I participated in traditional martial arts for several years. I started with Aikido and stuck with it for quite a while. This, my friends, was Aikido at its namby-pambiest, replete with swirling skirts, unbending arms, and cries of “Grab my wrist!” When, after 13 months of training, I realized I’d never dare to use any of this in a fi ght, I called it quits.
After many months of no training at all, I was convinced to return to Aikido–this time a harder, “more practical” version. The “practical” part turned out to be Judo. I dug Judo. So much so that I stopped going to Aikido class and only did Judo. What I didn’t dig was driving an hour round trip to the podunky town that was home to the dojo. Being a true member of Generation X, I succumbed my laziness and eventually used this as an excuse to stop going.
My next stop in this journey landed me at a very traditional Karate dojo. At the time, that’s what I thought I wanted. I yearned for a sour old sensei to bark orders at me in Japanese. I wanted to bow when I walked in, bow to the other students, bow to the instructors, just bow bow bow until I gave myself whiplash. I wanted something with a lineage, something that knew exactly where its roots were and was committed to the honorable traits of the samurai.
That’s what I got, and it bit the moose. The formality and the movements were absurd. I was screaming “Osu!” every 30 seconds and trying to fi ght from a stance that required more precision than ballet maneuvers. After earning my yellow belt I became completely disillusioned with the whole thing. I’m not a traditional sort of guy, so I have no idea why I thought I would enjoy a rigid, Japanese-style approach to martial arts.
After I broke up with Karate, I moved in with Kenpo. I thought Kenpo was the one. The school was modern, with few formalities and nothing but contempt for ideas like the chi blast. The instructor billed it as gritty, street-level defense with practical moves designed to incapacitate, maim, and kill an attacker.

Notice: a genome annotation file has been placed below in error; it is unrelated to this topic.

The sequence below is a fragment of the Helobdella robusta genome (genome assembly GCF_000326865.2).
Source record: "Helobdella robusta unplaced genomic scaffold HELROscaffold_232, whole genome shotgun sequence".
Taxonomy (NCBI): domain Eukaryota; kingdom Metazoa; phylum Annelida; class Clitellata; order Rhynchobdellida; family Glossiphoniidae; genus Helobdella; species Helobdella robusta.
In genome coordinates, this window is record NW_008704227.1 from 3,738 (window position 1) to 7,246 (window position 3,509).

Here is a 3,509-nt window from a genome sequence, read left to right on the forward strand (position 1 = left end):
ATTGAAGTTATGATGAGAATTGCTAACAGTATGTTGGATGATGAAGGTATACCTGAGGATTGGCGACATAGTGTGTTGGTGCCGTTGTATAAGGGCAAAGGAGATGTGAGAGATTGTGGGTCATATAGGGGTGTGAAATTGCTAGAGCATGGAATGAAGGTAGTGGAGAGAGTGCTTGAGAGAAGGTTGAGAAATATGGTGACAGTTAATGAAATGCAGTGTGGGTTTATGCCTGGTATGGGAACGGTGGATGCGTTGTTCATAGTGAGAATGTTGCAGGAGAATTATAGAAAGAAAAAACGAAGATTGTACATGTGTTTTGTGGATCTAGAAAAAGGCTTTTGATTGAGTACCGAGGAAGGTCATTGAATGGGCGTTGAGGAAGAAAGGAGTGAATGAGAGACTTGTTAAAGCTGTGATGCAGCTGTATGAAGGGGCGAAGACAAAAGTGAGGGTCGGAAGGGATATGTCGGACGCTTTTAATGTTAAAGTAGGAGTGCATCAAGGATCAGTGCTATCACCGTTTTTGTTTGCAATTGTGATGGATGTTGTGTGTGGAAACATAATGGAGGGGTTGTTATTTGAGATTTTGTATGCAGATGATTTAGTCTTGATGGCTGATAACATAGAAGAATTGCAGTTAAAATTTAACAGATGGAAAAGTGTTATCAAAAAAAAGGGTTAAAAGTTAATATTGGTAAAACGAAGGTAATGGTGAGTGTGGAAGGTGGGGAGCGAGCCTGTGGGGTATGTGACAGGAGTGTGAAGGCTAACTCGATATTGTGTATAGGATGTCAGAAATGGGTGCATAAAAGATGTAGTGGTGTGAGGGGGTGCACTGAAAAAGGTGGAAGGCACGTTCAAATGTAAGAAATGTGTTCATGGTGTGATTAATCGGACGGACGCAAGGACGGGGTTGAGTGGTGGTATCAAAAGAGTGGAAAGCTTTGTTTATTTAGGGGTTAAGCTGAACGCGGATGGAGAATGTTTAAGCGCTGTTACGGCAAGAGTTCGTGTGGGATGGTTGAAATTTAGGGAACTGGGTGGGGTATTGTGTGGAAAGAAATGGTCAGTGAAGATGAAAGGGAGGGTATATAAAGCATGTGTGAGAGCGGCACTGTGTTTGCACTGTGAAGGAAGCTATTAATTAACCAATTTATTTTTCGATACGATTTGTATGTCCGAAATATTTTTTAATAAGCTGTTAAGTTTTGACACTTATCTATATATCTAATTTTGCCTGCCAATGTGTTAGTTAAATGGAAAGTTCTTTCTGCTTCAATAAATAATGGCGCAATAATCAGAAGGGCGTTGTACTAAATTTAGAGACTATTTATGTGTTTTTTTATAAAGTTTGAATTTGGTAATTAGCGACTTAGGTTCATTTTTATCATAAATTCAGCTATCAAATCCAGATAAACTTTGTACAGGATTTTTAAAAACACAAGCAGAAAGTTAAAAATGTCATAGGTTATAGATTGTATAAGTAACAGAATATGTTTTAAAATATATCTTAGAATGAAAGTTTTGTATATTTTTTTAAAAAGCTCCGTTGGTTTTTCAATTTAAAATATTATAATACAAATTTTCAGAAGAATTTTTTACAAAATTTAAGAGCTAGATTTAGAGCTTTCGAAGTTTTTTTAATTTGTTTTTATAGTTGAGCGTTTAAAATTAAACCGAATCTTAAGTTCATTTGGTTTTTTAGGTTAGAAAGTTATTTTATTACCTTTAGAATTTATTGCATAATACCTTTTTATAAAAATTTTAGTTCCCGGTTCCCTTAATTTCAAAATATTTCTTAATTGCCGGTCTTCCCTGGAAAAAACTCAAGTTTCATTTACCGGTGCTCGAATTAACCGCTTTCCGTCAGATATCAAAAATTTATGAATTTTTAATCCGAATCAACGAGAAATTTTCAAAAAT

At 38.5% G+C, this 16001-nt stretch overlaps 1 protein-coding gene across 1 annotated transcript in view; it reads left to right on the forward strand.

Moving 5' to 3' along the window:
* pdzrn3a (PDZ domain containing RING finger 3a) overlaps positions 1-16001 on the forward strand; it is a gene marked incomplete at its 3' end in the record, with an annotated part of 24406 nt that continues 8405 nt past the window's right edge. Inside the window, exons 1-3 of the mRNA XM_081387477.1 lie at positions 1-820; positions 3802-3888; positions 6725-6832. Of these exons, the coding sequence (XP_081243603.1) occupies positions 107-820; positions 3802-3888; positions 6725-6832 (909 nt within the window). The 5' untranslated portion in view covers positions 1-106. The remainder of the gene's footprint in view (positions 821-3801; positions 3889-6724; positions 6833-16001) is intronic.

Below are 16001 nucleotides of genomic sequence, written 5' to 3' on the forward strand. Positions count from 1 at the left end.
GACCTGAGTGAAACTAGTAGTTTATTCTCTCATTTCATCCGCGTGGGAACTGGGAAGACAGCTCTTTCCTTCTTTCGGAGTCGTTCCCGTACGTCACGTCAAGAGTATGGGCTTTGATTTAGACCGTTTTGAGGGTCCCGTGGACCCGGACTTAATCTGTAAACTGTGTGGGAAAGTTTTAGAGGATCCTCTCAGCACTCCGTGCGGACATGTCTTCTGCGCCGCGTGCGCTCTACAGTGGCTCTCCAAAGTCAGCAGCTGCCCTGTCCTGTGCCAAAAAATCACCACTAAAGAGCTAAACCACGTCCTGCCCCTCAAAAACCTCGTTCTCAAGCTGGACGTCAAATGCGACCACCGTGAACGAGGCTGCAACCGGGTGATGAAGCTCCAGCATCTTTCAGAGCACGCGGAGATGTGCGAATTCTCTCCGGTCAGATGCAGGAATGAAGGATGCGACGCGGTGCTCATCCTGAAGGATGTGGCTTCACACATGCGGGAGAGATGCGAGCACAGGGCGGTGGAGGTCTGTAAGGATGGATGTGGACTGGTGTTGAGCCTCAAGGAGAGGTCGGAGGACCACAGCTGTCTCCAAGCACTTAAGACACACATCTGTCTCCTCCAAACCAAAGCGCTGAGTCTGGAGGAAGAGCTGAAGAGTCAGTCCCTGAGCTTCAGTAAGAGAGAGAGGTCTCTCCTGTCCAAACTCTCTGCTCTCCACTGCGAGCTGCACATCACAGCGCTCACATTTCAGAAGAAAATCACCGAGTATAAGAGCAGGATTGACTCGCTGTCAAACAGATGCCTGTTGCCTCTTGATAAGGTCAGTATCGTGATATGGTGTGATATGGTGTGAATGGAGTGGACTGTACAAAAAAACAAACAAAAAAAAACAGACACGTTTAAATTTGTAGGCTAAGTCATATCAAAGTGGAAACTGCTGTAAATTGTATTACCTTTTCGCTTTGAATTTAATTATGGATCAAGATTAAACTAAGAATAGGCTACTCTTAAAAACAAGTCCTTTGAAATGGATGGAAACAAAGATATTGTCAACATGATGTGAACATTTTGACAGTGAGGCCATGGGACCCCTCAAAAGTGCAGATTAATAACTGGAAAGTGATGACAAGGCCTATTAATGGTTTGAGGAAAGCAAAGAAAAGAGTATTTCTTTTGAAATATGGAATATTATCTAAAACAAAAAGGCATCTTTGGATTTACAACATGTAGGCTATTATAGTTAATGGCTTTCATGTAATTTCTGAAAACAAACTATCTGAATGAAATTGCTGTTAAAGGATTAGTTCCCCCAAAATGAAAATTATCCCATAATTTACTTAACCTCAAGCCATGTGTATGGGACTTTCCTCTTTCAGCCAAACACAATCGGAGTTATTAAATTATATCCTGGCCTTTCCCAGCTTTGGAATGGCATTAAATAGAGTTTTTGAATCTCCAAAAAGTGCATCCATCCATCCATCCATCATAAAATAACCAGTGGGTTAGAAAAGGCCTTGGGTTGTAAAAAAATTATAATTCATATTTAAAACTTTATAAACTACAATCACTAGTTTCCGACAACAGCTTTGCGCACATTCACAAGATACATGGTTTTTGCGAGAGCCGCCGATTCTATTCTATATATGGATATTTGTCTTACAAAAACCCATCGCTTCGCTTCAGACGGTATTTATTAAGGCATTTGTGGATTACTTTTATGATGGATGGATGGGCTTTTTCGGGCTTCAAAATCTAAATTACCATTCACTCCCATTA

It was drilled into our heads that this had nothing to do with point fi ghting. This was serious business. We were involved in a combat art whose sole aim was to render an opponent incapable of fi ghting. Or walking. Or throwing a baseball. Or doing the laundry. In fact, if the attacker ever regained consciousness then we had not done our job.
I loved it. I thought it was the cutting edge of deadly. I was only disappointed that I didn’t get to practice my eye gouges on some willing lackey. Surely, as the deadly process of Kenpo went on, certain students would be weeded out. Those students, in my opinion, should suffer one of two fates. One: They would slink from our pernicious ranks and peddle their inferior, slappy-handed shit someplace where folks stitched “Whomp Ki Do” on their gi. Two: They would become willing death-dummies for those of us bent on becoming an army of black-robed murder machines.
I mean, if I was going to all the trouble to show up for class, and my fi ngers were cramping from being thrust, over and over, into the nonresisting air, where was the payoff? Why couldn’t my fi ngers, crying for blood, be shoved into the tearful eyeholes of one of my subordinates? My fi ngernails, fi lled with Roadhouse strength, were itching to pull throats free from skin and dash them on neon beaches. I yearned to be allowed to slam my joint-locks in so tight that an Aikido master would piss in his hakama. Why wasn’t I allowed to destroy a real person? A person who had probably tried, and failed, to comprehend the neck-cracking, spine-wrenching, skull-fucking whirlwind of hostility and horror that was Kenpo?